The Fatal Faultlines of a Structured World

weshallnotallsleepStep Nagy creates a carefully structured world in an orderly era, before introducing the fault-lines which lead to that world being sundered.

A successful novelist creates a believable universe for his characters to inhabit, so that the reader can step into that imaginary place  and relate to the triumphs and travails of the people who live there.

Seven – the island summer home of a wealthy American family – is the world Nagy creates in his debut novel. It’s a place where everybody – rich and poor, young and old, male and female – is explicitly aware of their role in society. The Hilsingers exist at the apex of society; nevertheless, life is sufficiently pleasant to ensure the co-operation and co-option of every islander.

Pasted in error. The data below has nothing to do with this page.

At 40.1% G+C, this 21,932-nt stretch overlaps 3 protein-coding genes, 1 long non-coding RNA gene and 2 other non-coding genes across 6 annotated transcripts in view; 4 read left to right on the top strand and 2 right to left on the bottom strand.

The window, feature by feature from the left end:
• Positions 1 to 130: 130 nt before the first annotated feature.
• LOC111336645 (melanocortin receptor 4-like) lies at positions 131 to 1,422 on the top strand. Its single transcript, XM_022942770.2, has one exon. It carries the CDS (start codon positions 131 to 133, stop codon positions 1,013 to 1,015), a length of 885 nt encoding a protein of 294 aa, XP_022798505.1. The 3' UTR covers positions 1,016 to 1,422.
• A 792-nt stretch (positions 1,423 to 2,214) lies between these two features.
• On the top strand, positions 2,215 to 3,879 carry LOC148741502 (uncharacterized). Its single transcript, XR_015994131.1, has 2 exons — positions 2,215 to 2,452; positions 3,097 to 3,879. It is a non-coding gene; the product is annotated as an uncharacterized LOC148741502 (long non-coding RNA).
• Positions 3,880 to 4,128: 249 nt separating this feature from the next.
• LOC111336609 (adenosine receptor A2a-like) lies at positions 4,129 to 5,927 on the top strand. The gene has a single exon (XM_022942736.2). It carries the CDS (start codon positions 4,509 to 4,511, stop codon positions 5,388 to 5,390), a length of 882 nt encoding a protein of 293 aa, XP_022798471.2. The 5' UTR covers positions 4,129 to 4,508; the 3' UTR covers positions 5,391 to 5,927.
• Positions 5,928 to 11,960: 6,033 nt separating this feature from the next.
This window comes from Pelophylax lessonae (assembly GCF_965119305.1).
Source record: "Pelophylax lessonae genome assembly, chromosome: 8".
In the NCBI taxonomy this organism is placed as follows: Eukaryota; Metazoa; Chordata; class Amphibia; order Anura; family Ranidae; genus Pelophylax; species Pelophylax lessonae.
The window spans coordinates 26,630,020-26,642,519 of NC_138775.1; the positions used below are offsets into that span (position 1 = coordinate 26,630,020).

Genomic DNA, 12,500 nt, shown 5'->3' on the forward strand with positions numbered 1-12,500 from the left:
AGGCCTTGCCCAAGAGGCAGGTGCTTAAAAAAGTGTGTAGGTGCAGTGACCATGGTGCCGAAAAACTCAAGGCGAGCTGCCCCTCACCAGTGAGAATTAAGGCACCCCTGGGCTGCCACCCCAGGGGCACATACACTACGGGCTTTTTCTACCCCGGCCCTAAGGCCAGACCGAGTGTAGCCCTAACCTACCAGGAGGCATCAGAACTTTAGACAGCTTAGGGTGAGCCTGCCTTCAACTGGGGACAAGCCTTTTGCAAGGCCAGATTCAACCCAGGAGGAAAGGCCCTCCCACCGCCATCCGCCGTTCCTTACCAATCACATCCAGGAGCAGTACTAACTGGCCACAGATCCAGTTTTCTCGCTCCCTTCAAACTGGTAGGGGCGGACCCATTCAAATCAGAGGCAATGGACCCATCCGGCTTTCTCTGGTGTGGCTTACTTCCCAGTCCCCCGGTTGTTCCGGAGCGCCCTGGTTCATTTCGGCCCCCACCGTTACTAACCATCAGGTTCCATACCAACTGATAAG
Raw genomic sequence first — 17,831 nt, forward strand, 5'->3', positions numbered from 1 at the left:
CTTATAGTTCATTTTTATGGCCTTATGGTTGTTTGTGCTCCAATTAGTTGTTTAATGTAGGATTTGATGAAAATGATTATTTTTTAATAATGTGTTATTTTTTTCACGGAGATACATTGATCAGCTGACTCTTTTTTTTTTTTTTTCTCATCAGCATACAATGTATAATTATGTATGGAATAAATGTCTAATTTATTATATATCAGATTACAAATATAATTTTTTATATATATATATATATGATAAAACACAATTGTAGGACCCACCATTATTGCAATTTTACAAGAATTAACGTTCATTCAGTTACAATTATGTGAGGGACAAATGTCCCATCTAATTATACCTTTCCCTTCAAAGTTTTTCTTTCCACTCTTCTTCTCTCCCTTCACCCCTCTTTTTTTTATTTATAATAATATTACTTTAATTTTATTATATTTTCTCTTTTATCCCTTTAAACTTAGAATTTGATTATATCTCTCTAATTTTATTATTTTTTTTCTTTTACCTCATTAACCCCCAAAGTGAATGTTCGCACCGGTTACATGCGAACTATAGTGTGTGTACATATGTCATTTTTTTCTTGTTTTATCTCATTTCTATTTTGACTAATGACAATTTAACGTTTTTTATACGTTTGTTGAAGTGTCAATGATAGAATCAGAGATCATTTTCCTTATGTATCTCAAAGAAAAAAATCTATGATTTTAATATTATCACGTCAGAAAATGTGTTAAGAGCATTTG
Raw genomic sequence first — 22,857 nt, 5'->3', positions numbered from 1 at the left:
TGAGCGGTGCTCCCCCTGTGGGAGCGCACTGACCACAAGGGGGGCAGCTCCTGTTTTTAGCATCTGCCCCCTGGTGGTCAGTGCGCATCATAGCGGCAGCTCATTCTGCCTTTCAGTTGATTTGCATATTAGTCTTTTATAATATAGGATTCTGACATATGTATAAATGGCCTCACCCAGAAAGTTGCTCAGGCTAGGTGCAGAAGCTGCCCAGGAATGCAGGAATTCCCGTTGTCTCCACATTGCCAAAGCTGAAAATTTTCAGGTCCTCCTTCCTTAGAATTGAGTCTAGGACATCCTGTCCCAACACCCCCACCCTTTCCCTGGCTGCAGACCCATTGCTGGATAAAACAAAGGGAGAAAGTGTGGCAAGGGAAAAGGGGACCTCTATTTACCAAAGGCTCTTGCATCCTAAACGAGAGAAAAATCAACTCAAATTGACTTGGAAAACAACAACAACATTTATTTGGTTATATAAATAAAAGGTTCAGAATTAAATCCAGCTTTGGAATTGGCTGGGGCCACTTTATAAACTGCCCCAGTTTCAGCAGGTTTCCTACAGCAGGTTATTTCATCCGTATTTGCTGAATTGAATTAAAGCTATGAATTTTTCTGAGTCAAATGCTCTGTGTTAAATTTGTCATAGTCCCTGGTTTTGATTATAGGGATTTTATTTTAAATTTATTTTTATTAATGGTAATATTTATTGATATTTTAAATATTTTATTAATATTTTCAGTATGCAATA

This summer idyll exists out of the reach of telephones, providing the inhabitants with a refuge from the world outside. However, the outside world has a way of catching up with you and the author carefully exposes a multi-stranded story of flawed people caught up in power-struggles and betrayals, before being tested by the weight of social and political expectation.

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